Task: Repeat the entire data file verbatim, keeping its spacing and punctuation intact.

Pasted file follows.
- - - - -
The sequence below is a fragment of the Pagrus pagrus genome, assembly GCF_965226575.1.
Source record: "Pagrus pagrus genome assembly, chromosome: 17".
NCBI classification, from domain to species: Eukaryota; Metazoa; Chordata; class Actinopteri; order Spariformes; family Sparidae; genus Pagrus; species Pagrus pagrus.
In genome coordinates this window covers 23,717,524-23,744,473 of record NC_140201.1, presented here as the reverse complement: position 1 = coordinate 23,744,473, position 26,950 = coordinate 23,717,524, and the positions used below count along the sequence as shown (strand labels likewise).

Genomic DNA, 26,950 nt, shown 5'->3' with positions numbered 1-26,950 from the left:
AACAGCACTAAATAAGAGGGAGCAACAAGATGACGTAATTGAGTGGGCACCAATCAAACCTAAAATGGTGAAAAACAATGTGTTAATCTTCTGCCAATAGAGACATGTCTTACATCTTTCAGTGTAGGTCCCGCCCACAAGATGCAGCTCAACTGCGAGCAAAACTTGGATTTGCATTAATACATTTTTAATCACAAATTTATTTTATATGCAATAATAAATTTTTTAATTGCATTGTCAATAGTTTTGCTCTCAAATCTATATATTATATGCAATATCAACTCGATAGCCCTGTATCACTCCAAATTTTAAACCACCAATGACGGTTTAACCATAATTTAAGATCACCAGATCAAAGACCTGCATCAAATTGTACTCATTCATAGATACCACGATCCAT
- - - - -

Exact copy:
The sequence below is a fragment of the Pagrus pagrus genome, assembly GCF_965226575.1.
Source record: "Pagrus pagrus genome assembly, chromosome: 17".
NCBI classification, from domain to species: Eukaryota; Metazoa; Chordata; class Actinopteri; order Spariformes; family Sparidae; genus Pagrus; species Pagrus pagrus.
In genome coordinates this window covers 23,717,524-23,744,473 of record NC_140201.1, presented here as the reverse complement: position 1 = coordinate 23,744,473, position 26,950 = coordinate 23,717,524, and the positions used below count along the sequence as shown (strand labels likewise).

Genomic DNA, 26,950 nt, shown 5'->3' with positions numbered 1-26,950 from the left:
AACAGCACTAAATAAGAGGGAGCAACAAGATGACGTAATTGAGTGGGCACCAATCAAACCTAAAATGGTGAAAAACAATGTGTTAATCTTCTGCCAATAGAGACATGTCTTACATCTTTCAGTGTAGGTCCCGCCCACAAGATGCAGCTCAACTGCGAGCAAAACTTGGATTTGCATTAATACATTTTTAATCACAAATTTATTTTATATGCAATAATAAATTTTTTAATTGCATTGTCAATAGTTTTGCTCTCAAATCTATATATTATATGCAATATCAACTCGATAGCCCTGTATCACTCCAAATTTTAAACCACCAATGACGGTTTAACCATAATTTAAGATCACCAGATCAAAGACCTGCATCAAATTGTACTCATTCATAGATACCACGATCCAT